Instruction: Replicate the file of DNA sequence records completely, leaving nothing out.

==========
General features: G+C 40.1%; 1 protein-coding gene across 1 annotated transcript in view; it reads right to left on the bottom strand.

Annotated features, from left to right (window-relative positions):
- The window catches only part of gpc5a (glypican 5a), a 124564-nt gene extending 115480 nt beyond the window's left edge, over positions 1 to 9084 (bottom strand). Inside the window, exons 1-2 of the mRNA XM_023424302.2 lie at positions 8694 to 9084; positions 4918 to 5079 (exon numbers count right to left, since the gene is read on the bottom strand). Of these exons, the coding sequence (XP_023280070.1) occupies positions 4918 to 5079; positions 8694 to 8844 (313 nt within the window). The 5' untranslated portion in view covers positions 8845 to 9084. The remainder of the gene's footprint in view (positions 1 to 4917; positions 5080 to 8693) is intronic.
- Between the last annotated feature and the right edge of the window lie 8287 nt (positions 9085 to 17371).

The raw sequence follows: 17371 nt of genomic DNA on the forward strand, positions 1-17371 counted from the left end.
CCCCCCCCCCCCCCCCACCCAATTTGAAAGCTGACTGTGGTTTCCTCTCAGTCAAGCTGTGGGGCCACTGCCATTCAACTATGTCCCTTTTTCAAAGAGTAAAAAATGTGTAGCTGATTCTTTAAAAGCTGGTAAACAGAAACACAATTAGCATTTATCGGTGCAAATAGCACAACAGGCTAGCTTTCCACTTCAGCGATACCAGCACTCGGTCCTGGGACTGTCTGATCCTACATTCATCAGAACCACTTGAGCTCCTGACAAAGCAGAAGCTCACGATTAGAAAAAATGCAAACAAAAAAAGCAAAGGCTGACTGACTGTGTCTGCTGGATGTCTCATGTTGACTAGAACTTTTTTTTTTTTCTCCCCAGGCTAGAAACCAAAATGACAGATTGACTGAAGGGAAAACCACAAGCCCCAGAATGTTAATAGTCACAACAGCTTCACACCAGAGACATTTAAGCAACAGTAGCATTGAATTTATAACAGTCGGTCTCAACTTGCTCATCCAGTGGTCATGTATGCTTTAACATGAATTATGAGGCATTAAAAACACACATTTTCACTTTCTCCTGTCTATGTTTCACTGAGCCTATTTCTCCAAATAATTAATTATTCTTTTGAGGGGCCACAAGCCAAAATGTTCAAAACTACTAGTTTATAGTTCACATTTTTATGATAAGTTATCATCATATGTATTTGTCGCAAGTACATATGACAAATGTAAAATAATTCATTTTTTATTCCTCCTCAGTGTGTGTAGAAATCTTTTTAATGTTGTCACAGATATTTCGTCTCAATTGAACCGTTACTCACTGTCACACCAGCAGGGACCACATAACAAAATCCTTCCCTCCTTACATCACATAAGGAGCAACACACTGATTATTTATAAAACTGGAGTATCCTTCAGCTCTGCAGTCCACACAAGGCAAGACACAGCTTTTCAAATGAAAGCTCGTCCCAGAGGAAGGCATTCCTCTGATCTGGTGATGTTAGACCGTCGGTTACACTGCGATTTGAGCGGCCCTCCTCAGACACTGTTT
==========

General features: G+C 40.1%; 1 protein-coding gene across 1 annotated transcript in view; it reads right to left on the bottom strand.

Annotated features, from left to right (window-relative positions):
- The window catches only part of gpc5a (glypican 5a), a 124564-nt gene extending 115480 nt beyond the window's left edge, over positions 1 to 9084 (bottom strand). Inside the window, exons 1-2 of the mRNA XM_023424302.2 lie at positions 8694 to 9084; positions 4918 to 5079 (exon numbers count right to left, since the gene is read on the bottom strand). Of these exons, the coding sequence (XP_023280070.1) occupies positions 4918 to 5079; positions 8694 to 8844 (313 nt within the window). The 5' untranslated portion in view covers positions 8845 to 9084. The remainder of the gene's footprint in view (positions 1 to 4917; positions 5080 to 8693) is intronic.
- Between the last annotated feature and the right edge of the window lie 8287 nt (positions 9085 to 17371).

The raw sequence follows: 17371 nt of genomic DNA on the forward strand, positions 1-17371 counted from the left end.
CCCCCCCCCCCCCCCCACCCAATTTGAAAGCTGACTGTGGTTTCCTCTCAGTCAAGCTGTGGGGCCACTGCCATTCAACTATGTCCCTTTTTCAAAGAGTAAAAAATGTGTAGCTGATTCTTTAAAAGCTGGTAAACAGAAACACAATTAGCATTTATCGGTGCAAATAGCACAACAGGCTAGCTTTCCACTTCAGCGATACCAGCACTCGGTCCTGGGACTGTCTGATCCTACATTCATCAGAACCACTTGAGCTCCTGACAAAGCAGAAGCTCACGATTAGAAAAAATGCAAACAAAAAAAGCAAAGGCTGACTGACTGTGTCTGCTGGATGTCTCATGTTGACTAGAACTTTTTTTTTTTTCTCCCCAGGCTAGAAACCAAAATGACAGATTGACTGAAGGGAAAACCACAAGCCCCAGAATGTTAATAGTCACAACAGCTTCACACCAGAGACATTTAAGCAACAGTAGCATTGAATTTATAACAGTCGGTCTCAACTTGCTCATCCAGTGGTCATGTATGCTTTAACATGAATTATGAGGCATTAAAAACACACATTTTCACTTTCTCCTGTCTATGTTTCACTGAGCCTATTTCTCCAAATAATTAATTATTCTTTTGAGGGGCCACAAGCCAAAATGTTCAAAACTACTAGTTTATAGTTCACATTTTTATGATAAGTTATCATCATATGTATTTGTCGCAAGTACATATGACAAATGTAAAATAATTCATTTTTTATTCCTCCTCAGTGTGTGTAGAAATCTTTTTAATGTTGTCACAGATATTTCGTCTCAATTGAACCGTTACTCACTGTCACACCAGCAGGGACCACATAACAAAATCCTTCCCTCCTTACATCACATAAGGAGCAACACACTGATTATTTATAAAACTGGAGTATCCTTCAGCTCTGCAGTCCACACAAGGCAAGACACAGCTTTTCAAATGAAAGCTCGTCCCAGAGGAAGGCATTCCTCTGATCTGGTGATGTTAGACCGTCGGTTACACTGCGATTTGAGCGGCCCTCCTCAGACACTGTTT